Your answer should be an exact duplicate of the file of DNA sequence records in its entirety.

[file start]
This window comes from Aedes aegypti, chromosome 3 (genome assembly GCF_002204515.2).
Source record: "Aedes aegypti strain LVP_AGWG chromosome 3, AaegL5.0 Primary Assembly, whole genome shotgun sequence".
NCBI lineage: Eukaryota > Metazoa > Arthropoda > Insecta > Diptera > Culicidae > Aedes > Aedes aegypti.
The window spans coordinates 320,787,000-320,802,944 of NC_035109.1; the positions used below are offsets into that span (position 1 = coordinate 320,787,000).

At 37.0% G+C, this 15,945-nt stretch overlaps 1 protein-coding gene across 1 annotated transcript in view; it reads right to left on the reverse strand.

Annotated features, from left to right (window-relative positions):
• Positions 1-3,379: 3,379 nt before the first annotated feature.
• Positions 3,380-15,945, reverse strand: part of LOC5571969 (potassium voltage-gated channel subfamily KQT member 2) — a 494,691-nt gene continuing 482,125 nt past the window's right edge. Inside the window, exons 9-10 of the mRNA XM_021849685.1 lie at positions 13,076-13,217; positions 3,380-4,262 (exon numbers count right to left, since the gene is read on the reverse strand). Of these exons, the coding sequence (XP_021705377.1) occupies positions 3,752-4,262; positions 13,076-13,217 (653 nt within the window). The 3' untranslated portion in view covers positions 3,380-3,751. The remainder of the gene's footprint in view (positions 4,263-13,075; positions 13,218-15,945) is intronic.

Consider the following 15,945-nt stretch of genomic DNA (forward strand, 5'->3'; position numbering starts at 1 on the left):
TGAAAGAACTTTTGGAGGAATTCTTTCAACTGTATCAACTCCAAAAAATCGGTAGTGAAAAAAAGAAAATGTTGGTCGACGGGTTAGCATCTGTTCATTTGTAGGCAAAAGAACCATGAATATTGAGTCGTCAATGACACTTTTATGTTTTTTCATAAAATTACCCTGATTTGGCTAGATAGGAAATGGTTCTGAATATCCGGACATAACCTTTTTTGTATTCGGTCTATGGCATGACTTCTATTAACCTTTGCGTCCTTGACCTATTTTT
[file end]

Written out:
This window comes from Aedes aegypti, chromosome 3 (genome assembly GCF_002204515.2).
Source record: "Aedes aegypti strain LVP_AGWG chromosome 3, AaegL5.0 Primary Assembly, whole genome shotgun sequence".
NCBI lineage: Eukaryota > Metazoa > Arthropoda > Insecta > Diptera > Culicidae > Aedes > Aedes aegypti.
The window spans coordinates 320,787,000-320,802,944 of NC_035109.1; the positions used below are offsets into that span (position 1 = coordinate 320,787,000).

At 37.0% G+C, this 15,945-nt stretch overlaps 1 protein-coding gene across 1 annotated transcript in view; it reads right to left on the reverse strand.

Annotated features, from left to right (window-relative positions):
• Positions 1-3,379: 3,379 nt before the first annotated feature.
• Positions 3,380-15,945, reverse strand: part of LOC5571969 (potassium voltage-gated channel subfamily KQT member 2) — a 494,691-nt gene continuing 482,125 nt past the window's right edge. Inside the window, exons 9-10 of the mRNA XM_021849685.1 lie at positions 13,076-13,217; positions 3,380-4,262 (exon numbers count right to left, since the gene is read on the reverse strand). Of these exons, the coding sequence (XP_021705377.1) occupies positions 3,752-4,262; positions 13,076-13,217 (653 nt within the window). The 3' untranslated portion in view covers positions 3,380-3,751. The remainder of the gene's footprint in view (positions 4,263-13,075; positions 13,218-15,945) is intronic.

Consider the following 15,945-nt stretch of genomic DNA (forward strand, 5'->3'; position numbering starts at 1 on the left):
TGAAAGAACTTTTGGAGGAATTCTTTCAACTGTATCAACTCCAAAAAATCGGTAGTGAAAAAAAGAAAATGTTGGTCGACGGGTTAGCATCTGTTCATTTGTAGGCAAAAGAACCATGAATATTGAGTCGTCAATGACACTTTTATGTTTTTTCATAAAATTACCCTGATTTGGCTAGATAGGAAATGGTTCTGAATATCCGGACATAACCTTTTTTGTATTCGGTCTATGGCATGACTTCTATTAACCTTTGCGTCCTTGACCTATTTTT